Saturday, February 9, 2013

Say "Hello" to the Other Shoe

I'm not a fan of surprises.

I should really qualify that by saying that I like good surprises, like birthday cakes and handmade cards and discovering that there are some chips left. I also like all the new things that my kids come up with to amaze me with. What I don't like are completely huge, mind-blowing, turn-your-whole-world-on-its-arse surprises.

After less than stellar week with appointments and whatnot, I was left feeling a little drained and a whole lot blue.  I was tired, sure, as I've been since I conceived my eldest, however this was different.  I started to wonder if I was depressed, actually.  I'm also never really sure what the universe is trying to tell me either, as I went in for two very long, very intense twelve hour day shifts--those days that completely tug at your heartstrings whilst simultaneously sucking what is left of your brain out your left ear.  There were quite a few things that hit a little too close to home and I found myself in a bit of a spiritual dilemma in spots, including my advocacy and this membership card I have to the special needs mom club.  Any or all of these things are fertile ground in which the seeds of despair will sprout.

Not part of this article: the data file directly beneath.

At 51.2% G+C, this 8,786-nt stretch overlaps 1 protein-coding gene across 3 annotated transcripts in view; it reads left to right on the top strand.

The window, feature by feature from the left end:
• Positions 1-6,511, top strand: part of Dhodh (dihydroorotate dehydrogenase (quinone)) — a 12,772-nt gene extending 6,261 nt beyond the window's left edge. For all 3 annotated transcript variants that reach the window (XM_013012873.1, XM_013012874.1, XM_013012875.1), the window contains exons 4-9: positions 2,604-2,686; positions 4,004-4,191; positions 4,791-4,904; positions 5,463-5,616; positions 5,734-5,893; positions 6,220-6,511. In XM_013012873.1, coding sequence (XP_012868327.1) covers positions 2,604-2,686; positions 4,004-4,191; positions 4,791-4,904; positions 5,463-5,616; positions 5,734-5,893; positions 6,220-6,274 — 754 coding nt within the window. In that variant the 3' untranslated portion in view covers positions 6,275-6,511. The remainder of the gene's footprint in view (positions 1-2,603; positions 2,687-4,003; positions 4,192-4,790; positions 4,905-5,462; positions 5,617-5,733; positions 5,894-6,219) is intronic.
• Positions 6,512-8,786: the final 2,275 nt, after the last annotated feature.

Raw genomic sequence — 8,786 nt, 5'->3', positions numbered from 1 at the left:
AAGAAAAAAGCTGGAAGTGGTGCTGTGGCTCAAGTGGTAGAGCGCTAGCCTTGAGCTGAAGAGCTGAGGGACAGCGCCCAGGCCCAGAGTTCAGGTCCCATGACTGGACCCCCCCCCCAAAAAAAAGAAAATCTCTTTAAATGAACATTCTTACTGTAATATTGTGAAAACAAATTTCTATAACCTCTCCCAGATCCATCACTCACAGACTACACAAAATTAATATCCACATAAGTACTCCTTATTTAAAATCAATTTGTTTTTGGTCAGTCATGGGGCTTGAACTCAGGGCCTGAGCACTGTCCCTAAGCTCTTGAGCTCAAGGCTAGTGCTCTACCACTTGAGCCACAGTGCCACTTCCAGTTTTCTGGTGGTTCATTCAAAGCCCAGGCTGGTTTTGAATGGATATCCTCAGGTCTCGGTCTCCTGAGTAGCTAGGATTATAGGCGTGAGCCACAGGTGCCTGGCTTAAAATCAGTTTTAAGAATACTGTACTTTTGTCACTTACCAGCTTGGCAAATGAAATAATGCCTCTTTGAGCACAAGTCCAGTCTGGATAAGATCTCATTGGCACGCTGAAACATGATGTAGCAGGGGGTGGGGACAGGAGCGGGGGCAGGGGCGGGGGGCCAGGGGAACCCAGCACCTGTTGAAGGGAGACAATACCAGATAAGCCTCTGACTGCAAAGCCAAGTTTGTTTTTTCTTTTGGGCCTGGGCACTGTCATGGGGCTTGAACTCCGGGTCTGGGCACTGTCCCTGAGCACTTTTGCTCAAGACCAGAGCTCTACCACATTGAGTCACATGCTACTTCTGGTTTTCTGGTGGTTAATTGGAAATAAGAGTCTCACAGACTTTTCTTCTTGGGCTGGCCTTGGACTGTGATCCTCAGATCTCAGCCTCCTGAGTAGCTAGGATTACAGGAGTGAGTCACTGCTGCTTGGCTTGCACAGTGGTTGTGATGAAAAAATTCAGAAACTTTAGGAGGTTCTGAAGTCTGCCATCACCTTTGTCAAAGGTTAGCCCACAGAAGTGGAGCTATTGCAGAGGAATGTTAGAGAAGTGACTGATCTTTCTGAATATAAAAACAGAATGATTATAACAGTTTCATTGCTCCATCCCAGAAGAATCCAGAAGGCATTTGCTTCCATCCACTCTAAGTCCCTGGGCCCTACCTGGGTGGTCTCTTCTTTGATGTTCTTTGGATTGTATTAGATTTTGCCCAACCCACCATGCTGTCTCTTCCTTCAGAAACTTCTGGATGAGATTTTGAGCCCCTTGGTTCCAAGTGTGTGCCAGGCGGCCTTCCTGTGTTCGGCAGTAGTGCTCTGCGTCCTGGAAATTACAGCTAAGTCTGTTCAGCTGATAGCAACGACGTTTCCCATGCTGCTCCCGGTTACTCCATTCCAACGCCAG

Thursday morning found me looking after the babies as Sean picked up a few groceries.  It was my "turn around day", namely the third day of my tour where my days become nights and I have a morning "off" [read: to get a few things done].   Wyatt and Zoe were puttering around me in the living room and I was considering making us an early lunch when the phone rang.

It was Sick Kids.  If you remember our recent trip down there to see the cardiologist, we were told that if the surgeon opted to repair Wyatt's AVSD (now ASD) this year, we would get a call in three to six months to book our pre-op tour.  You can imagine my surprise when I picked up the phone to find out that Wyatt had been officially presented already and the surgeon was now looking to book him.  I was kinda half listening and half trying to find a pen (and trying to get away from the noise of the kids) when she started giving me potential dates.  I was also absentmindedly trying to remember if I had anything major happening near the end of summer or fall where I expected the surgery dates to be.  She tossed me the first date:

"Valentines Day, February 14th."

(What the hell did she just say?...)
"This year?"  I squeaked at her.  "As in next week?"

"Yeeeaaaaah...." [Very Lumberg-esque]

Whatever melancholy was plaguing me was completely gone and I was now in full fledged panic mode (all the while looking around to see if I was being Punk'd).  I am (surprisingly!) off for Valentine's Day this year and had made plans to bake cupcakes and get completely gooey with the kids.  Realistically, there was no way in hell I was going to be able to organize the time off and the necessary arrangements to be able to pick up and live downtown at his bedside for almost 10 days.  Not to mention the day itself is more than slightly ghoulish and two days before their birthday.  He was not spending their birthday in the hospital.  It was just not going to happen and I told her so.